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Hospitality mistakes: learning from the failures of others

May 2, 2013

common hotel front desk mistakes

Some service mistakes by front desk staff are universal. Some are unavoidable. Some are amusing. But they can all have disastrous effects.

While it’s always important to look back on our own mistakes and make corrections for the future, it also helps to look at others’ mistakes and learn from them.

In this post, we will look at some common hospitality mistakes so you can make sure your future isn’t condemned to repeat someone else’s history. Some of these are general mistakes, others are much more specific, but they are all equally important to consider.

Mistake #1: Failure to give adequate praise, thanks, recognition, or appreciation to the team

Your hospitality team consists of many individuals with many assigned tasks who are the face of your venue. Keeping them happy means keeping guests happy. Remember, a person can build a team, but he cannot buy one. Plan surprises for your staff, have a bonus system in place, and give constant thanks and praise.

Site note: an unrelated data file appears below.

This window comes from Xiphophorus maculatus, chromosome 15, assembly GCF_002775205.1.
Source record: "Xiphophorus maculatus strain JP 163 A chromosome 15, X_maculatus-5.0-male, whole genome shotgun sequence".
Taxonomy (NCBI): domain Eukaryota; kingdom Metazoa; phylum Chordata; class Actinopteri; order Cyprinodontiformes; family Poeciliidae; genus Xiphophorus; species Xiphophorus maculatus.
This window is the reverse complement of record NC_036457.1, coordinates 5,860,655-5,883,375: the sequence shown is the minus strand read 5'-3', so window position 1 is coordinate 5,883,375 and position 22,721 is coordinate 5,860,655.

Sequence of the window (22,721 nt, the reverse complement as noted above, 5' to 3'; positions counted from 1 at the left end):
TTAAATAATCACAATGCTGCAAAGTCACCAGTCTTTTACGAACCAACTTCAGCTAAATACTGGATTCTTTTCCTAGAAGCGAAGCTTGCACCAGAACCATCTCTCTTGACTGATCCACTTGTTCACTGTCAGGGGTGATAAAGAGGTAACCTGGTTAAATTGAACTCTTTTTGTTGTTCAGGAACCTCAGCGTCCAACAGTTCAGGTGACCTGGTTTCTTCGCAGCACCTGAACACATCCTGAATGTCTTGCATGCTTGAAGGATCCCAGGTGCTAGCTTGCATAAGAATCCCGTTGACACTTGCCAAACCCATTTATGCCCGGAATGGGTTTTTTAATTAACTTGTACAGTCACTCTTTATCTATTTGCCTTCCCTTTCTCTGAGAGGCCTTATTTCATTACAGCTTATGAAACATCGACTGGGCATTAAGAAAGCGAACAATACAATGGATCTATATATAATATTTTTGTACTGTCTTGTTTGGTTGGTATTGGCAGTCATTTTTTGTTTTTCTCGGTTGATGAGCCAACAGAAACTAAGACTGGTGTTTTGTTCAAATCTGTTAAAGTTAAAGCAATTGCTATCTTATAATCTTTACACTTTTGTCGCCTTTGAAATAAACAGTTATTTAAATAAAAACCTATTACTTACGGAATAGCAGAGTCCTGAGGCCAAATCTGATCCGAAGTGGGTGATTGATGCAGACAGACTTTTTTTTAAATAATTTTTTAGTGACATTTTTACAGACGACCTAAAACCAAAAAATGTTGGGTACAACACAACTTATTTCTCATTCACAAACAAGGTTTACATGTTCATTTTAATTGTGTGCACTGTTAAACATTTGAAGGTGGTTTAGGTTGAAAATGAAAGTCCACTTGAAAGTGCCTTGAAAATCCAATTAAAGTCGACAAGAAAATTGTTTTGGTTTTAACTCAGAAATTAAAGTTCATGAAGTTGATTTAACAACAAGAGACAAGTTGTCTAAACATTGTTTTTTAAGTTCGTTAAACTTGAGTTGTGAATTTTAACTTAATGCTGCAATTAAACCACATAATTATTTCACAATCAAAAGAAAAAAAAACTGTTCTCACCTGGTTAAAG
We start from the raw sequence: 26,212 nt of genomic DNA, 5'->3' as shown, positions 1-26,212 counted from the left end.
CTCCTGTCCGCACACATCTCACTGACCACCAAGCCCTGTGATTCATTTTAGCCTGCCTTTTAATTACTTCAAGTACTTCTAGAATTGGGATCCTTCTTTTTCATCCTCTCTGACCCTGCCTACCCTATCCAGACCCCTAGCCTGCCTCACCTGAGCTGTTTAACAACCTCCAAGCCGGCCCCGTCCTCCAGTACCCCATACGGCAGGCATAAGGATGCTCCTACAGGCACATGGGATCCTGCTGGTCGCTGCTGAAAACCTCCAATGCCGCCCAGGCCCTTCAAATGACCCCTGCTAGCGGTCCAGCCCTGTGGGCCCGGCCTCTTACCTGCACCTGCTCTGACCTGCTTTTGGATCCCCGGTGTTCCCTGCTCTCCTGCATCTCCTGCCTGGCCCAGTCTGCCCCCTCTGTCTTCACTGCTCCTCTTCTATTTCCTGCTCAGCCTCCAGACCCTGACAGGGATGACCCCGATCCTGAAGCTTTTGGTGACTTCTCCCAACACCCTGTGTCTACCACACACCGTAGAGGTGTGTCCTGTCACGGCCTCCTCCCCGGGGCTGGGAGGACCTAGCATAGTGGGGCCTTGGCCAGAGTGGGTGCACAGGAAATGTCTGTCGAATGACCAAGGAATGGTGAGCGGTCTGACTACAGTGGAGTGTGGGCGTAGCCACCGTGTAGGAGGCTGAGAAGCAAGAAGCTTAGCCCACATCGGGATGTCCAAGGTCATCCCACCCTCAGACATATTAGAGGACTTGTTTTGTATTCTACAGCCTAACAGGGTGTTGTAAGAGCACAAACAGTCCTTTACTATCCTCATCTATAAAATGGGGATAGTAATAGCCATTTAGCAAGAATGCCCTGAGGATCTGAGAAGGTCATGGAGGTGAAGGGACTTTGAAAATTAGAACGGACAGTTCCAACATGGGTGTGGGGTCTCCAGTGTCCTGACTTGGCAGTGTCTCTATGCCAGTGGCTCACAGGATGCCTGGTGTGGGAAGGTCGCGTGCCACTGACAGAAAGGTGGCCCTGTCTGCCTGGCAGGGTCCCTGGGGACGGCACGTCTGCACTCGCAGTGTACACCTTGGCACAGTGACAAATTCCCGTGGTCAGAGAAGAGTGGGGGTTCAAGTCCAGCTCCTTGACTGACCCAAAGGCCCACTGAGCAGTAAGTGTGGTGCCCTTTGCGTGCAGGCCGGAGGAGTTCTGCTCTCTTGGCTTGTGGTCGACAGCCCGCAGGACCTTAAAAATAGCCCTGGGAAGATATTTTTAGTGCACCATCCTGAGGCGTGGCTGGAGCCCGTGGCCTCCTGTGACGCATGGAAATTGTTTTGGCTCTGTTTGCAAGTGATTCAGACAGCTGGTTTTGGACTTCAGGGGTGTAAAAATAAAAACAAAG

Another mistake under this umbrella is: “Failure to provide the team with goals, personal accountability, performance evaluations, and feedback.”

Provide annual performance evaluations. Have regular and productive staff meetings, involve the team in the goal-setting process, and consider hiring someone to help you do this. Reward great performance and watch great performance repeat.

Mistake #2: Not hiring the “right” people and keeping the “wrong” people instead

Create an environment that fosters and promotes personal and professional development. Identify a list of characteristics and traits you want to see in your personnel and seek those out during the hiring process. To avoid having employees who do not fit into your culture, avoid desperate hiring and learn to recognize negative personality traits that may affect other staff members and guests. Also, consider testing (IQ and/or personality) during the hiring process.